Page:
Housing associations have to be seen as part of the solution to this national crisis not part of the problem.
David Bogle, Chief Executive, Hightown Housing Association

 

Housing associations should be judged on what they do for homeless, disabled and vulnerable people.

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David Bogle, Chief Executive, Hightown Housing Association

The Homes for Cathy group represents more than 50 housing associations that are gravely concerned about the numbers of homeless people in Britain today and are campaigning for more resources to be devoted to reducing these numbers and supporting those who are homeless.

We have been working on a Homes for Cathy action plan or statement of intent and have welcomed the opportunity to work with Crisis as it consults on its ‘plan to end homelessness’.

Homelessness places huge strains on our local and national public services. Shelter has recently estimated that 307,000 people are sleeping rough or in temporary accommodation in Britain – a rise of 13,000 in one year.

The Homes and Communities Agency (HCA) is tasked with ensuring that “value for money is obtained from public investment in social housing”.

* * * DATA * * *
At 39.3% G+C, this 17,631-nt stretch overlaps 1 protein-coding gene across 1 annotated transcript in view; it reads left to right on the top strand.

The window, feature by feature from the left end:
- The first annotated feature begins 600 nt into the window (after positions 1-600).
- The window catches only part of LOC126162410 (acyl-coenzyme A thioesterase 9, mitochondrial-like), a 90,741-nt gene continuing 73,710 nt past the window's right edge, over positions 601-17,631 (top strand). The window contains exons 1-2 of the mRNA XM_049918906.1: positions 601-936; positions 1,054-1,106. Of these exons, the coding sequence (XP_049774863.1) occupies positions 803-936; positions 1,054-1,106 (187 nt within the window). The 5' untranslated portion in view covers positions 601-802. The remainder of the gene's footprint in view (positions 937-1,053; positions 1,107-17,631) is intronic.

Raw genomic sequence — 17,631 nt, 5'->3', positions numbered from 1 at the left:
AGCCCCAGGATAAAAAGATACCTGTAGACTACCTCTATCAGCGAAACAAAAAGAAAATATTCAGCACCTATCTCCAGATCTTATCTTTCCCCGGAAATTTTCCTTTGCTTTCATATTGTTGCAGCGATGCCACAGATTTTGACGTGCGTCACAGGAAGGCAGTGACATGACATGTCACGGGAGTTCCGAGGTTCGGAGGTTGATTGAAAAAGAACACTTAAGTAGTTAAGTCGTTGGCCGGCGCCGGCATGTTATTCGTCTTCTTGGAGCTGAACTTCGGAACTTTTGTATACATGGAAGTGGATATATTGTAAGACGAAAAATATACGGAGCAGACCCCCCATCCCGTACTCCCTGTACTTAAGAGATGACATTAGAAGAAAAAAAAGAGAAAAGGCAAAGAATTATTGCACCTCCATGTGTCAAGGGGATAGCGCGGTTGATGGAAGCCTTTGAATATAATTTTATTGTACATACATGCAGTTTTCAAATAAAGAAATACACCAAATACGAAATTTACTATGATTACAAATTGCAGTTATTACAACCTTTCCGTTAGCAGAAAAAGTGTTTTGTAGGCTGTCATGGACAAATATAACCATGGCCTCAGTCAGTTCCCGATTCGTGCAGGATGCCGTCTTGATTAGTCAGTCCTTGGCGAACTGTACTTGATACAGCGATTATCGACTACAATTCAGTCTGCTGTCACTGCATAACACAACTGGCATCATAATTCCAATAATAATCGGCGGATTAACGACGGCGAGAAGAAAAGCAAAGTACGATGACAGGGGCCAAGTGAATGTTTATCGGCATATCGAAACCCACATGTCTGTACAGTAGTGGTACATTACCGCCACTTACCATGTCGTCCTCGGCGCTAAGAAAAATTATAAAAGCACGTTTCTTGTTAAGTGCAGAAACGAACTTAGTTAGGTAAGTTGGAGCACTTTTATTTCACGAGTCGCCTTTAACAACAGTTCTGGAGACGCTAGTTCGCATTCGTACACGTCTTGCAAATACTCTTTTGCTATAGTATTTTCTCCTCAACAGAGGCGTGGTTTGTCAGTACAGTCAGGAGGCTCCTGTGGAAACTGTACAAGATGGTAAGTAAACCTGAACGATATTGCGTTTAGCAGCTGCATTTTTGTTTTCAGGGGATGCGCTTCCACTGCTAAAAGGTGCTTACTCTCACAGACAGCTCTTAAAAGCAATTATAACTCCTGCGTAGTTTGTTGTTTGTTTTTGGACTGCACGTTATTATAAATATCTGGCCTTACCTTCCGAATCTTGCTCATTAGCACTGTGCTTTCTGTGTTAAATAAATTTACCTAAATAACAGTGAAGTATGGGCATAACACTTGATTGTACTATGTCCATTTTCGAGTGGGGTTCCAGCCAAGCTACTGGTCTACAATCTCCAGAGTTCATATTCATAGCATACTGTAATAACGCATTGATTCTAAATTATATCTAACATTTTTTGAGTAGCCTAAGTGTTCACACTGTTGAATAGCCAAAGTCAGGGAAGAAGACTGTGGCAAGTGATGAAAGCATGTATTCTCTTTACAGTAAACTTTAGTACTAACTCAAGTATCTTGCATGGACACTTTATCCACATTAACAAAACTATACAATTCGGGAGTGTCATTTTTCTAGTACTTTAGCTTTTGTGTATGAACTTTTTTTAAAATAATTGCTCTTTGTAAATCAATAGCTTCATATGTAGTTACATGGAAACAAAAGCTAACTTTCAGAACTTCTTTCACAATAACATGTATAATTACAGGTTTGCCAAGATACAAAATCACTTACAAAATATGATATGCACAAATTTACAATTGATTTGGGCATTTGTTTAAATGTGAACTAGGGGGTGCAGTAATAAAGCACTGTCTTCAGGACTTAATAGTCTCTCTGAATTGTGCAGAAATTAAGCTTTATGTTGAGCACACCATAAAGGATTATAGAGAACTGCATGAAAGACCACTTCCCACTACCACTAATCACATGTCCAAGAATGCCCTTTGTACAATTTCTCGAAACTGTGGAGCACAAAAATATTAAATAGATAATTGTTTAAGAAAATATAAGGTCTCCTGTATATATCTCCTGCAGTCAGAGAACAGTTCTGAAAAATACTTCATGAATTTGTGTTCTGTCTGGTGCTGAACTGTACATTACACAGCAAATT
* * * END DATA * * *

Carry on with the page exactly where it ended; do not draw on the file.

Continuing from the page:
So in the Homes for Cathy group’s response to the HCA consultation on the Value For Money Standard, we argue that this duty should include measuring the contribution of housing associations to reducing the burden on local government, the NHS, the police and other public services and, in particular, to alleviating the plight of homeless people.

Because social value and social return on investment are more difficult to measure, it is tempting for value for money to be defined in terms of purely financial metrics, with no account taken of the level of services provided or of the type and tenure of the housing delivered.